WUHAN, China—Before its closure, the Huanan Seafood Market offered its patrons an edible zoo. Visitors could choose from a selection of over 75 species, often kept alive for slaughter on demand. A diverse array of animals, from giant salamanders to ostriches, awaited their turn under the knife as discerning customers examined them. It was as if Noah’s Ark were converted into a grocery store.
The Chinese government shut down this wild animal market in January after researchers identified it as a potential source of COVID-19. Last month, China took a more dramatic step, placing a permanent ban on wildlife consumption. Wild animals have long been vectors for disease, and by limiting their trade, China hopes to circumvent future pandemics. While this proactive measure is admirable, its narrow emphasis on wild animals obscures an uncomfortable reality. The primary cause of zoonotic diseases is not the consumption of wildlife—it’s the consumption of animals, period.
Despite what China’s new policy might lead the public to believe, many of the worst zoonotic diseases come from domesticated animals, not wild ones. Pathogens can jump the species barrier from almost any angle. Genetic analysis suggests that the deadliest flu outbreak in history, the 1918 Spanish flu, partially evolved inside poultry farms. The 2009 H1N1 virus originated in pigs and killed up to 575,400 people during its first year. Scientists are now worried that cattle, which have long been a source of anthrax, tuberculosis, and other diseases in humans, could soon give rise to deadly flu outbreaks. Pathogenic microbes show no concern for whether or not humans have labeled an animal “wild.”
The animal kingdom’s diseases, regardless of their origin, are an existential threat to humans. Three out of four emerging diseases in humans come from animals. Zoonotic diseases like coronavirus infect 2.5 billion people every year. Even during unexceptional years, these pathogens kill approximately 2.4 million individuals—more than gun violence, car crashes, and drug abuse, combined. In recent weeks, we’ve seen that outbreaks have the ability to make stocks plunge and panic soar. In the coming weeks, we may see these anxieties justified.
Diseases do not recognize borders. Our response as a species must mirror that reality. Governments and individuals alike have a responsibility to take the actions within their control to prevent these catastrophes. Though China’s markets have come under global scrutiny, Americans’ demand for meat may be even riskier. The average American consumes almost twice as much meat as the average Chinese person. The sheer scale of American meat consumption significantly raises the odds of a pandemic. The more animals we keep, the more likely diseases like COVID-19 become. In the United States, we keep nearly 10 billion animals on a mere two million farms. As you might guess by the size of the numerator, these animals are mostly living in cramped conditions ideal for disease transmission.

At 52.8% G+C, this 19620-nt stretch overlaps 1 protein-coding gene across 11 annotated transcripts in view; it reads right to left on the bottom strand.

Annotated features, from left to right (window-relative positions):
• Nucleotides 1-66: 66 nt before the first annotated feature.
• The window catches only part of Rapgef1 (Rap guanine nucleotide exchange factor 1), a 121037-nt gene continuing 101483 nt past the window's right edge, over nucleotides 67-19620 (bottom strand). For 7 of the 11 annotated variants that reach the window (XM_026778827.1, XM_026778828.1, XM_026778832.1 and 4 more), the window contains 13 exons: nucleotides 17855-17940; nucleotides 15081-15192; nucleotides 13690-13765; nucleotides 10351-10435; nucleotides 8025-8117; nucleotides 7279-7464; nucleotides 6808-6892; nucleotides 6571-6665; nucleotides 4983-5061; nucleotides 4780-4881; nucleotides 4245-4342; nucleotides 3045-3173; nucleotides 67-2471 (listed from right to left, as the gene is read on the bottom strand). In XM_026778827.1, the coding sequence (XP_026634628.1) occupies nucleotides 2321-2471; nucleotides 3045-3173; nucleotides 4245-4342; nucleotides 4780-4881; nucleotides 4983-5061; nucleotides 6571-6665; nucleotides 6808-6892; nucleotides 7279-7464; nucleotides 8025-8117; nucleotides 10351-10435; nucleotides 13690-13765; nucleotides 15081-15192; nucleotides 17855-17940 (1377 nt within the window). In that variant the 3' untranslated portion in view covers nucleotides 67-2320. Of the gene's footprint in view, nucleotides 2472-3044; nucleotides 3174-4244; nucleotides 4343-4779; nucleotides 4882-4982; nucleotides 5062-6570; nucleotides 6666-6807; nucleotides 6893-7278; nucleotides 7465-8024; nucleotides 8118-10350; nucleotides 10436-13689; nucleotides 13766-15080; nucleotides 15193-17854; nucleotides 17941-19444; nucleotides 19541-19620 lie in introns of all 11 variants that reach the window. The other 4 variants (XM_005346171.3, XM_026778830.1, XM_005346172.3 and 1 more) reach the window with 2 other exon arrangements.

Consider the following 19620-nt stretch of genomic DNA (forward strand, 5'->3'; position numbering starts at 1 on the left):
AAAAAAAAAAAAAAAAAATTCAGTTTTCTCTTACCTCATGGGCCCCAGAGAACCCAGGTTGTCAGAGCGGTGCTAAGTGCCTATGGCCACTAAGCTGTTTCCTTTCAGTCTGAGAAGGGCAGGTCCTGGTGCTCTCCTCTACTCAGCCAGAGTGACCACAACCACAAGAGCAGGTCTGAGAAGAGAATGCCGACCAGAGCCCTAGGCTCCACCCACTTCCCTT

Worse, we pump farmed animals with antibiotics to hasten their growth, setting the stage for antimicrobial-resistant superbugs to play a tragic role in humanity’s future. Experts appointed by the U.K. government estimate that superbugs will be a leading cause of death globally by 2050, ending 10 million lives annually. Though overprescription of antibiotics is an issue, the majority of American antibiotics are used not in hospitals, but on farms. Americans administer 70 percent of our antibiotics to healthy farm animals, rather than sick people. Over 100 separate studies link animal antibiotic consumption with antibiotic resistance. In the U.S., we are farming superbugs in our farm animals. Not only could our system create new pandemics, but it could also reboot old ones by granting them immunity to conventional treatments.
Inconvenient truths are so common to our era that we may well be inoculated to them. Regardless, here’s another: Every time we buy animal products, we directly sponsor a system that will continue to produce pandemics, and will ultimately render ineffective our existing antibiotics. Coronavirus—which is, fittingly, an anagram for “carnivorous”—should remind us to consume foods more thoughtfully. Our food choices need not personally contribute to the risk of a public health crisis. Perhaps it’s time we take pandemics off our plates.
Macken Murphy is a bimonthly columnist for Tenderly magazine, and the host of Species podcast.